Port's new image

21 September, 2007

A digestif is traditionally served after dessert, but retailers should be tapping into the growing movement to push spirits in the direction of wine and beer, and sell them as food matches.

Digestifs are incredibly suited to food matching because

they are capable of supporting the strong personality and high complexity of foods with intense aromas, and strong flavours. Use shelf-edge barkers to describe classic pairings like an aged-tawny with crème brûlée, Cognac with a rich chocolate dessert or Armagnac with seasonal berries.

Diageo is pushing its Classic Malts selection as accompaniments to food. This month the spices of north Indian food will be matched to single malt Scotches at the Benares Indian restaurant in Berkeley Square on Sept 25. Among the combinations on taste will be the smoky Islay malt Lagavulin 16 Year Old with galawati kebab samosas, and the sweeter Speyside malt Cardhu 12 Year Old, served with aloo chaat and acchi chaat.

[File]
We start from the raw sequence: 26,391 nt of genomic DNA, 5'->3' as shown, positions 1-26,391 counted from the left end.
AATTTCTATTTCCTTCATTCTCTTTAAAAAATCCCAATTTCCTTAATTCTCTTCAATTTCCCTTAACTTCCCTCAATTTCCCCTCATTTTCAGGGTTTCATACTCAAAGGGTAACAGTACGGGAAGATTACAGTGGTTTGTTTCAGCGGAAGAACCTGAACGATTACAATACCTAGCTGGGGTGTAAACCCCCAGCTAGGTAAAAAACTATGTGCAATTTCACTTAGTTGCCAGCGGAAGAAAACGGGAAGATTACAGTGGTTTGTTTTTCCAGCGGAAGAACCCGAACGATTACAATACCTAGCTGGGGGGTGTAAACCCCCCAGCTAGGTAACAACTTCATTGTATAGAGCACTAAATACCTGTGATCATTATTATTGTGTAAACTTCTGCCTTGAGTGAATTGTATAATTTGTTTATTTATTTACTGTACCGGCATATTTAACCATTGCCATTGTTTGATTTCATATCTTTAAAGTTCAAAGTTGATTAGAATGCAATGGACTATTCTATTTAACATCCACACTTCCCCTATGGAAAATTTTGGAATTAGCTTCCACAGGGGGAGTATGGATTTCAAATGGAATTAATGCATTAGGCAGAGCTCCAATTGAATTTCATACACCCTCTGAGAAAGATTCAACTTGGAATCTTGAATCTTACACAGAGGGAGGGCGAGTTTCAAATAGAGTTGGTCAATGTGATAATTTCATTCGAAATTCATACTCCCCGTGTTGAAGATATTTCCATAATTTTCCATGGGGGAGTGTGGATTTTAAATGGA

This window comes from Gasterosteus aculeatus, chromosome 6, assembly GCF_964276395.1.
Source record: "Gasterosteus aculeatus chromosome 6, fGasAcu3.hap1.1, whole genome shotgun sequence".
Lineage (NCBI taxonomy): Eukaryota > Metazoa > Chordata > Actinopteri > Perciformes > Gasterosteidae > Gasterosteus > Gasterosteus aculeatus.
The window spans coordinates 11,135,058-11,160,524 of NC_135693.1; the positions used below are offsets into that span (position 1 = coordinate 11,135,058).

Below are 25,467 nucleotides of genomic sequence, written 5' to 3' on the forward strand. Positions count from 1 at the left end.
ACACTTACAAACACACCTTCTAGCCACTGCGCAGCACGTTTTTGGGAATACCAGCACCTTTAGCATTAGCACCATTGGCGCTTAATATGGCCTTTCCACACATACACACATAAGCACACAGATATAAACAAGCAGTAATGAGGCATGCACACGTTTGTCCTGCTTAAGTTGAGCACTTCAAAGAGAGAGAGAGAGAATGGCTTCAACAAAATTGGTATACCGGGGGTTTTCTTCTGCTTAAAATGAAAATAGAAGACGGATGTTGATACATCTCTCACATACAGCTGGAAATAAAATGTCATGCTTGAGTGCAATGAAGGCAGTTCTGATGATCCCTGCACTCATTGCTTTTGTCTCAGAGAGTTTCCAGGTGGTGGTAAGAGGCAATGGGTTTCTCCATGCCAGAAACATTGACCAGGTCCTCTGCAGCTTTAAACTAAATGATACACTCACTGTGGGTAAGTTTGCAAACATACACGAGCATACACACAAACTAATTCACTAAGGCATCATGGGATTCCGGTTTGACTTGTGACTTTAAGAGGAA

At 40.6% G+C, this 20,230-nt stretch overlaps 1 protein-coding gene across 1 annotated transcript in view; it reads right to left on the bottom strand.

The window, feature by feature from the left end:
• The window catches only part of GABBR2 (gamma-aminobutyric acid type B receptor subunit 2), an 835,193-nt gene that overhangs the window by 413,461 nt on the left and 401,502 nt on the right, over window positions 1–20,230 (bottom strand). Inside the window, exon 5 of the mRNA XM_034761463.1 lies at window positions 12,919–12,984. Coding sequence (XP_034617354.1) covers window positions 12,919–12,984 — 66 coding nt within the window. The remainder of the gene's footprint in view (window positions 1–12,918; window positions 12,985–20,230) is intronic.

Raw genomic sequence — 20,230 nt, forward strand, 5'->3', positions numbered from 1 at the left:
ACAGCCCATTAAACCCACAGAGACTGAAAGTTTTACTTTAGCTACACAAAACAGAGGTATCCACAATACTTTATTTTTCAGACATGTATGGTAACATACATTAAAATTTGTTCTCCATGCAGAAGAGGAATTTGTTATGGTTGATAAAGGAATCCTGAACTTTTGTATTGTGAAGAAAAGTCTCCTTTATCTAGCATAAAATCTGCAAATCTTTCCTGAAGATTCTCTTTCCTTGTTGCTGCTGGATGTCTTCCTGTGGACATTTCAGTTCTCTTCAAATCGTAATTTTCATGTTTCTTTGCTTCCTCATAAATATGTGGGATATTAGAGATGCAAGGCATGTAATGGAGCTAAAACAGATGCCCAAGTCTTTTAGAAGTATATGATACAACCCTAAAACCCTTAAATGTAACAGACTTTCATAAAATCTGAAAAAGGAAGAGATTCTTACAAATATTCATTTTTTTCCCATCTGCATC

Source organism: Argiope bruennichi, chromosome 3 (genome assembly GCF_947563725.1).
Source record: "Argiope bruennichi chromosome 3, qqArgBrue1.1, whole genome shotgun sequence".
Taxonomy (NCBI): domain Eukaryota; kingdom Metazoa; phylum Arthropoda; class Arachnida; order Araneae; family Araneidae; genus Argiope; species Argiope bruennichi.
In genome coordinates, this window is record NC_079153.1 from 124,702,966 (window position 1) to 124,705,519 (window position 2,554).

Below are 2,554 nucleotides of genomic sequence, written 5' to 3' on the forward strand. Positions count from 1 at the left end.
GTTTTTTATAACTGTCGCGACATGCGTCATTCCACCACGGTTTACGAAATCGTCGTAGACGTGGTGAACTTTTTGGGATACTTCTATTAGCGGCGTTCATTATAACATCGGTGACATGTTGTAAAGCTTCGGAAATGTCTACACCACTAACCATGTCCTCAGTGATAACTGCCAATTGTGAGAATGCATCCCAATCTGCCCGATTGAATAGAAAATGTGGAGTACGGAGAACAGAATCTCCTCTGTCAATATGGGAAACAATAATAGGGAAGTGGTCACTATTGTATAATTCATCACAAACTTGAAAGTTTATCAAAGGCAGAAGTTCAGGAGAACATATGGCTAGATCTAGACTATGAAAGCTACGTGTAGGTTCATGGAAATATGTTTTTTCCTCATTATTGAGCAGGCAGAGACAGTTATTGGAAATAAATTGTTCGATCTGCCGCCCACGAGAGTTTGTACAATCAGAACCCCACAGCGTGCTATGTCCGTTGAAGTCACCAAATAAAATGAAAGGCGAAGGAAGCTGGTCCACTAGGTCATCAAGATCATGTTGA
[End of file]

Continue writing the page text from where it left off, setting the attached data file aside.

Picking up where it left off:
The interprofessional committee of the Port & Douro Wine Institute (IVDP) is determined to broaden the appeal of port by linking it with food. "Port is seen, especially in the UK, as a digestif, but we want to be much more than that by showing its versatility and how it can be enjoyed with food," says IVDP marketing boss Paulo Russell-Pinto. By hosting port and food-matching events, and interactive seminars, the IVDP hopes

port can shake off its stuffy image , Pinto says.




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Lifting the spirits

I were to sum up alcohol sales over Christmas 2017 in one word, it would be “gin”. At Nielsen, we define the Christmas period as the 12 weeks to December 30 and in that time gin sales were £199.4 million, which means they increased by £55.4 million compared with Christmas 2016. There’s no sign the bubble is about to burst either. Growth at Christmas 2016 was £22.4 million, so gin has increased its value growth nearly two-and-a-half times in a year. The spirit added more value to
total a

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